As the story goes, The Times once sent out an inquiry to famous authors asking the question “What’s wrong with the world today?” to which author G.K. Chesterton replied:
Yours, G.K. Chesterton.”
Although there is no proof of this since neither letter has been found, The American Chesterton Society comments, “This story has been repeated so often about Chesterton that we suspect it is true.”
Regardless of its authenticity, the sentiment is right on, and pretty much captures the most humble, simple answer to a complicated question and complicated world. I also think it captures, in essence, the right attitude by which we attack social problems that appear insurmountable and firmly rooted in systems that will not change overnight. The only thing you can do is accept responsibility for any and every way you have ever said something, done something or failed to do something about a certain problem, and begin the process of change by changing yourself.
Take racism, for instance. None of us is going to be able to stop racism, but we can take responsibility for any way we have contributed to it, whether by sins of commission or omission, and we can dedicate ourselves to changing our attitudes and living in an open and dignified way, giving honor to all races, all religions (and none) and all ethnic groups — in other words, all human beings. Judgment stops here; and change starts here.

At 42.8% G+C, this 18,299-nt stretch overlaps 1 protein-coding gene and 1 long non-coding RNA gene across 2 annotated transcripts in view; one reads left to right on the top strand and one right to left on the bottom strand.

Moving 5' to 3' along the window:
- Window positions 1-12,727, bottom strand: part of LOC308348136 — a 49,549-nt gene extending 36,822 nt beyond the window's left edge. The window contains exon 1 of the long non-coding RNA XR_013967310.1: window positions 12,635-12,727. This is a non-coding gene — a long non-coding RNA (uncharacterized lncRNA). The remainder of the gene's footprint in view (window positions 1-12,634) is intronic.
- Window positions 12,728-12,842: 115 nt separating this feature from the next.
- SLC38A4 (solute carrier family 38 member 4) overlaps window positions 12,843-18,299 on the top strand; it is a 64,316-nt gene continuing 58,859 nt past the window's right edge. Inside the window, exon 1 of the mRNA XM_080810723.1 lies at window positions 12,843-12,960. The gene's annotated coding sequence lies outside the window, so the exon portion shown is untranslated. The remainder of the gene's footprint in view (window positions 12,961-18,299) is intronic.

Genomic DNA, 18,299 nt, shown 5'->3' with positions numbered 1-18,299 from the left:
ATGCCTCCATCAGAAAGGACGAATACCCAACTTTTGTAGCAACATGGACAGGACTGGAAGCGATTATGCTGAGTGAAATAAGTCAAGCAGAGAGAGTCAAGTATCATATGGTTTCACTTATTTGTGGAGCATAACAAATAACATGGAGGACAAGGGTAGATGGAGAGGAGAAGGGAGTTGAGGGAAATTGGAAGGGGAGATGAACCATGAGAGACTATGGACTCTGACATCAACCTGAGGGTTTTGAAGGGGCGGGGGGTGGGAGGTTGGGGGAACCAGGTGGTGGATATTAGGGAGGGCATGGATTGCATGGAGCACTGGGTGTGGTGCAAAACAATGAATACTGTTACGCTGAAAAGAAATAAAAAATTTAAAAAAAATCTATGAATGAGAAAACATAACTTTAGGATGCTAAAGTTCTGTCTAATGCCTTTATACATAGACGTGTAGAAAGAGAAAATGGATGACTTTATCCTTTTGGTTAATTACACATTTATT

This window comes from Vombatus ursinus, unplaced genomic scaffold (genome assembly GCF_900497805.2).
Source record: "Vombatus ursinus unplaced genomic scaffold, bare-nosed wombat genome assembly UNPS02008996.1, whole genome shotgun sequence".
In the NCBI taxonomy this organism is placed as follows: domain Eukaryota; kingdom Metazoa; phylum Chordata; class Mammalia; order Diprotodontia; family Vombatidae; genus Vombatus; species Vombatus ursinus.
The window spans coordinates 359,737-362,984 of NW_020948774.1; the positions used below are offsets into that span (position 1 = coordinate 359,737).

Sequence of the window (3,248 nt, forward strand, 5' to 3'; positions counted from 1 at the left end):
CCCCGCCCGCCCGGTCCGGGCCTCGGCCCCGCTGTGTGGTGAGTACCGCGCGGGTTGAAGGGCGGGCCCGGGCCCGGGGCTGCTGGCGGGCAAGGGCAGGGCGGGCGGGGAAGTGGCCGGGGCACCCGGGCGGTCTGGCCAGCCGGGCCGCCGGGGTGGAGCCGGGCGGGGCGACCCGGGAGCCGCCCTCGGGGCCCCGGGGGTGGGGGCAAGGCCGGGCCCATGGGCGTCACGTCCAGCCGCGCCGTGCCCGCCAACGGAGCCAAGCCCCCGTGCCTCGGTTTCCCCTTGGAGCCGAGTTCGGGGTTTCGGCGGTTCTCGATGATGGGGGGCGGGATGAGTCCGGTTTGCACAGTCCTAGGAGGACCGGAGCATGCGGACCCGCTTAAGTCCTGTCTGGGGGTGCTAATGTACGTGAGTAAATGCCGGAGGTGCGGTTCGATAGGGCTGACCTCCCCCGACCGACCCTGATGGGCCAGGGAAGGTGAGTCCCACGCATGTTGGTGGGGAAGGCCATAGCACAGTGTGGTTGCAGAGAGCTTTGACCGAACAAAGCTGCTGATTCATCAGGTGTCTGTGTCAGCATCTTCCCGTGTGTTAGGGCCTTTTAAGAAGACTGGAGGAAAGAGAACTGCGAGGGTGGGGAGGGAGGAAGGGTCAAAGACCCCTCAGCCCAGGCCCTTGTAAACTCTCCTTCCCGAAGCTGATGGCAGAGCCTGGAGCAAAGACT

This isn’t to say we stop the process of identifying and eradicating the causes of the many systemic problems facing our society and nation — to be sure, this is a large part of the purpose of education (research) and government — but it is a way of stopping personal finger-pointing and prideful aloofness. Any problem we are trying to address must begin with an admission of our own contribution to it. We are all guilty of sin; we have all done something to contribute to the mess the world is in, even if this means only that we have done nothing to change it.